ACPHD emails schools and sends letters to schools at the start of school to ensure that they have all proper tools (one of our favorite attachments that we created is posted at http://www.acphd.org/media/422887/school-iz-requirements.pdf ) needed for proper immunization checking. We also encourage them to call us if they have any questions at all (August-September)
ACPHD monitors immunization reports as they are submitted and follows up with any schools who appear to be reporting sub-optimal rates (September-October)
Repeat all of the above once schools have reported
Other stakeholders involved include schools, school districts, superintendent offices, and local health care providers. It does take a village to ensure that a child is fully vaccinated. At the time of school entry, schools are instructed to not allow students to enter school who have not met all immunization requirements according to California law. A child who is behind on immunizations often needs a number of vaccinations immediately so that no school is missed. We work closely with the Northern California chapter of AAP to encourage their physicians to be flexible at the back-to-school time of year so that their patients can be seen quickly for immunization-only visits. We also conduct several Back-to-School clinics in conjunction with Public Health Nursing at our own Health Department so that children are vaccinated quickly.
Costs for all of these interventions are rather minimal. All of the printing of certificates, letters, and ranked lists are done in-house as part of regular operations. There are usually at least two mailings to approximately 350 schools, each costing about $1. Not including staff time for these interventions, the overall operational costs for supplies, printing and postage do not exceed $1500/year.
We are submitting this Community Immunity Ranking List idea for schools as a model practice because it is an inexpensive way to engage schools, it is easy to implement, and it is extremely easy to evaluate. Evaluation questions we included in this overall effort were:
Did immunization rates improve at the school?
Are there more schools entering the Honor Society category this year?
How many schools received certificates of excellence this year?
Are there more schools entering the Non-Immune category this year? The Hopeful category?
What is the overall kindergarten up-to-date rate for Alameda County?
What is the overall conditional entrant rate for Alameda County?
How many schools reported their rates this year as compared to last? Is the number going up or down?
The results of each of the above questions dictates the actions that we took to address the issue. We contact schools whose performance/immunization rates have decreased, and we acknowledge schools where performance/immunization rates have improved.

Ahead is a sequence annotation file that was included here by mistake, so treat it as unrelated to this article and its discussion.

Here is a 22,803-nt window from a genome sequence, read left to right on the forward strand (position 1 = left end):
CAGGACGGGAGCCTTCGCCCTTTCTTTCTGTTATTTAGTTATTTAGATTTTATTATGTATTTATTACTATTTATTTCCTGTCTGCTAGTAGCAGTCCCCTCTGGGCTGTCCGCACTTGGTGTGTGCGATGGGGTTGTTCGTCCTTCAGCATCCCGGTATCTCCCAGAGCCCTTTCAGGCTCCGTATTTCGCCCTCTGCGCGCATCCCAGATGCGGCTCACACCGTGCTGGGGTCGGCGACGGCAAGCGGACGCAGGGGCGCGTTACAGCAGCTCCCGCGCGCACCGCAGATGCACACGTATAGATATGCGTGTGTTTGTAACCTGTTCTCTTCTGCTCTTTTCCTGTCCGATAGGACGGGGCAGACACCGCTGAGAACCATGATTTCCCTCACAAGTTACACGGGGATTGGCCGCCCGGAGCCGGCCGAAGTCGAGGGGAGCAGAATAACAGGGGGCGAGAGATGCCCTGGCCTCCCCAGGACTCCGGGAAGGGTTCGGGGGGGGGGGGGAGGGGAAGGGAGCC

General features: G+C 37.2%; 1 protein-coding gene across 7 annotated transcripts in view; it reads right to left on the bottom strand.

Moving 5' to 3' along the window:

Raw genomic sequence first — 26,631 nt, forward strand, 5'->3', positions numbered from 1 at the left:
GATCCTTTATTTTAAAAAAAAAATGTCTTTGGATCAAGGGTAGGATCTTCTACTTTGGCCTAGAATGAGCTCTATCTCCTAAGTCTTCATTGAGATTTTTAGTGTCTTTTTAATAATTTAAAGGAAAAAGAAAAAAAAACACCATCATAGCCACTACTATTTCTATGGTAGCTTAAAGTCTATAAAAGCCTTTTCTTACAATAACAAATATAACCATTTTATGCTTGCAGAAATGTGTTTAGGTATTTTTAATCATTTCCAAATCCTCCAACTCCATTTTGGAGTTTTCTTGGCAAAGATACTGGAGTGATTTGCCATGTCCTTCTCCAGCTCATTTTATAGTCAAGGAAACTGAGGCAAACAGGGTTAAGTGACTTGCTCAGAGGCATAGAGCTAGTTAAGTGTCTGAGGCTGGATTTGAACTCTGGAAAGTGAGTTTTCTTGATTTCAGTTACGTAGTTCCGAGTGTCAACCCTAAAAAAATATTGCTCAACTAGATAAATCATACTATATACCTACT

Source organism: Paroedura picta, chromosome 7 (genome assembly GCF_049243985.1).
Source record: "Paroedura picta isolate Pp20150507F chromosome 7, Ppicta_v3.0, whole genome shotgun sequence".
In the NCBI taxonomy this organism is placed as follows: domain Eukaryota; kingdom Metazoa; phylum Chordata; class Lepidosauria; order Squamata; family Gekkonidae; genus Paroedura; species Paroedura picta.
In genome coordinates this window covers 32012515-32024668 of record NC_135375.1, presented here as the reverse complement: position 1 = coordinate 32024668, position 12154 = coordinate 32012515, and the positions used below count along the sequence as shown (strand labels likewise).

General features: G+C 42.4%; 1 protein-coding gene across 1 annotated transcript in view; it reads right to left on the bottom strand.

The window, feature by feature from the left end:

As previously stated, after our first year of implementation, our overall kindergarten immunization rate in Alameda County improved over 7 percentage points.â€”more than any other county. 95.9% of Alameda County's kindergarteners were up-to-date on their immunizations, as opposed to 88.6% the previous year. Activities continued for another year and during 2016-2017, immunization rates increased again, with 97.2% of kindergarteners fully immunized. We do anticipate that our success will plateau, but there will always be schools moving from one category to the other who will either need acknowledgment of their success or technical assistance to address their shortcomings.
This project is sustainable in that it doesn't rely on additional staff or outside staff â€“ it simply means incorporating this list development and mailing interventions into an annual workplan. The annual data analysis is reliant dependent upon when CDPH analyzes and posts their data â€“ and sometimes that is a bit unpredictable, but that is the only drawback. Once the templates for these ranked lists and certificates are created, they are easy for health departments to replicate each year and they make a big difference with schools. The Alameda County Public Health Department has distributed the ranked Community Immunity lists to schools for the past three years â€“ and schools seem to now expect it. We do receive calls asking when the next lists will be available, especially from those schools who are eager to move up to a better category. We are submitting this idea for consideration as a model practice because it is easy, it is inexpensive, it makes an impact, and it is sustainable.